5 ways that blogging can improve your businessPosted by admin on June 10, 2014
With today’s advent of social media, it takes a lot of getting noticed to make sure your business is successful. But while you can use Twitter and Facebook with the best intentions, there’s a better way of connecting with your customers that’s both informative and personal – starting your own business blog. Here are five reasons why you can’t afford to be without one.
Search engine optimisation is key when it comes to promoting your business, and nobody knows this better than the media industry, which has to keep its news updates fresh by constantly updating its blogs. Adding comment and opinion pieces can add something different to out of date news stories, and make sure that when users type in common search terms, their blog comes up first.
This is particularly important for personal projects or charity work that needs to update readers on a regular basis. Those who are working to raise money for a cause can update their followers with frequent posts of how much they have raised, and what they are doing or what events they are taking part in to raise the funds. This is also a great promotional tool for the charity itself.
Blogging doesn’t have to be an essay or your life story either – it can be a set of instructions, or a timeline, broken up with numbers and images. For example, if you want to play online games at Euro Palace, their ‘getting started’ page provides a user-friendly set of instructions without bamboozling readers with overly wordy paragraphs.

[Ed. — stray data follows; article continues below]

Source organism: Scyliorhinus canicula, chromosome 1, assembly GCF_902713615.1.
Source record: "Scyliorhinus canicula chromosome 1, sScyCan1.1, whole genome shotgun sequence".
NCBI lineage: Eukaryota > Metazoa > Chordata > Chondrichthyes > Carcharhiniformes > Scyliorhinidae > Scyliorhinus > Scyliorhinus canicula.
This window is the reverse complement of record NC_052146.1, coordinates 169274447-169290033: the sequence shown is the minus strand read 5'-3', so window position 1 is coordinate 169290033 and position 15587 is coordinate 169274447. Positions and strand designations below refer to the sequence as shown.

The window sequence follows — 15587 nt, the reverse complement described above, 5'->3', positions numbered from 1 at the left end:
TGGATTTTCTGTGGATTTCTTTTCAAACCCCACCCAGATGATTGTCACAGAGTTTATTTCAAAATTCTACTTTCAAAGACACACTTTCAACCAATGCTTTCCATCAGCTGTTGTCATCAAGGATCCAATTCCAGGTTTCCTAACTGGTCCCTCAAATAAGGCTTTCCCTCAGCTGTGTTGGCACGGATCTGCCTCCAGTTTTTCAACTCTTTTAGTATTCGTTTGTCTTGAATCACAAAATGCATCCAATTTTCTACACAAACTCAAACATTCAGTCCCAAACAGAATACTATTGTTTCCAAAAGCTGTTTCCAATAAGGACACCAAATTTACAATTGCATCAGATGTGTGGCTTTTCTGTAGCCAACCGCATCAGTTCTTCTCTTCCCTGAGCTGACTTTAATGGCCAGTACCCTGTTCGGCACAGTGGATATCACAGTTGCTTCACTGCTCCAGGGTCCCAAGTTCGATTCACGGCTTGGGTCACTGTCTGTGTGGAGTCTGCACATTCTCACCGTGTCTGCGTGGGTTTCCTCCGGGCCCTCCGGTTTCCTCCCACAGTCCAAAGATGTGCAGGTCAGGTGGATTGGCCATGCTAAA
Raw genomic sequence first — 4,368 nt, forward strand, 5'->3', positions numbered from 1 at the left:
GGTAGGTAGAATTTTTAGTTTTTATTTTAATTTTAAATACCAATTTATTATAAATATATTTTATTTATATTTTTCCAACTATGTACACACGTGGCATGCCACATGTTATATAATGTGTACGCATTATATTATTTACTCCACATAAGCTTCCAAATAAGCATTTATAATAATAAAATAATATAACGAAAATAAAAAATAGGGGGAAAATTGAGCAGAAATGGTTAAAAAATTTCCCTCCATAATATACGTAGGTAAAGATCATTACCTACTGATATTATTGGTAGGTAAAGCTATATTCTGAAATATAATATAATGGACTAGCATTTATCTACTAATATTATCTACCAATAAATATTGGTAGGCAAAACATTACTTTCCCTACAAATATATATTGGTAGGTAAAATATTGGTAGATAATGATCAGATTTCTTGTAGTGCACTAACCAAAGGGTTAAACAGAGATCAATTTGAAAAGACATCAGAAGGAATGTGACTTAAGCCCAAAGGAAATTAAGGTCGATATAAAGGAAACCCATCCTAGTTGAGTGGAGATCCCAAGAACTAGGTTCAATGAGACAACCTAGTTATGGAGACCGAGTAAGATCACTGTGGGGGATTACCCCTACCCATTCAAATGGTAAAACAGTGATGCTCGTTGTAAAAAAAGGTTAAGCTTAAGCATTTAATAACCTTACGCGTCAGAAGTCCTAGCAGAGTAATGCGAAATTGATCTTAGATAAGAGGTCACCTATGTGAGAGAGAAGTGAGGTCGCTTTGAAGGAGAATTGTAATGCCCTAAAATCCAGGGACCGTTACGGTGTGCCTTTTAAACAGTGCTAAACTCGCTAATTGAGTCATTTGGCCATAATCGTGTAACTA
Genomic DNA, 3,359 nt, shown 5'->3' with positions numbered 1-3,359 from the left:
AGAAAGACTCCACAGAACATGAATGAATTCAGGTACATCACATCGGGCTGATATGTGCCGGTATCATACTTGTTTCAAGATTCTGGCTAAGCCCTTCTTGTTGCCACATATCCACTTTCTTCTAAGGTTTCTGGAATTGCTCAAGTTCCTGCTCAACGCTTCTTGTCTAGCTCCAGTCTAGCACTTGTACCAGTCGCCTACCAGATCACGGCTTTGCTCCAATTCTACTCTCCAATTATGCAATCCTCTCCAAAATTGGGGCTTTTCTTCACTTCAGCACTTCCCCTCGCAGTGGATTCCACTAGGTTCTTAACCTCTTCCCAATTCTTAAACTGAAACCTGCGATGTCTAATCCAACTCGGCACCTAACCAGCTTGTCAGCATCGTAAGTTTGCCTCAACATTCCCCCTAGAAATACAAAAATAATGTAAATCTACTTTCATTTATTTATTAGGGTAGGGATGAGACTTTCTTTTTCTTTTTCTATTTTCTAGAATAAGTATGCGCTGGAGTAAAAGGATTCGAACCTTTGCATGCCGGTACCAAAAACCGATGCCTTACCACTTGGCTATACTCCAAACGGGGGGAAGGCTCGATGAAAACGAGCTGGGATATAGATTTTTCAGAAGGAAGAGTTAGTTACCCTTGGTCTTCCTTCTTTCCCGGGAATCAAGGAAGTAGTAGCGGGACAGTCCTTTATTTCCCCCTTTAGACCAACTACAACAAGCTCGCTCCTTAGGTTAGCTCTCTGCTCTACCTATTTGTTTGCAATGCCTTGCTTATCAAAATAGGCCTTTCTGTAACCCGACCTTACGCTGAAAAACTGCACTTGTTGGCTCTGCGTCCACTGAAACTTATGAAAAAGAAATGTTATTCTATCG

There’s nothing like a loyal blog following to put you on the map. While some bloggers make their money out of antagonising people (think Perez Hilton), others have gained television fame for their helpful, topical blogs – creating brand awareness in itself. Anti-poverty campaigner Jack Monroe started out publishing recipes for those on a budget, and now has her own newspaper column and book.
When it comes down to it, blogging in business is as much about connecting with your audience as it is informing them, and frequent updates give the business a personal edge rather than just a brand name. Nestlé, for example, is a multinational corporation which more or less promotes itself, but it still finds the time to publish Nestlé Kitchens, keeping users informed with cheerful updates and recipes.
Posted by Yoav Farbey on Startupmagazine.co.uk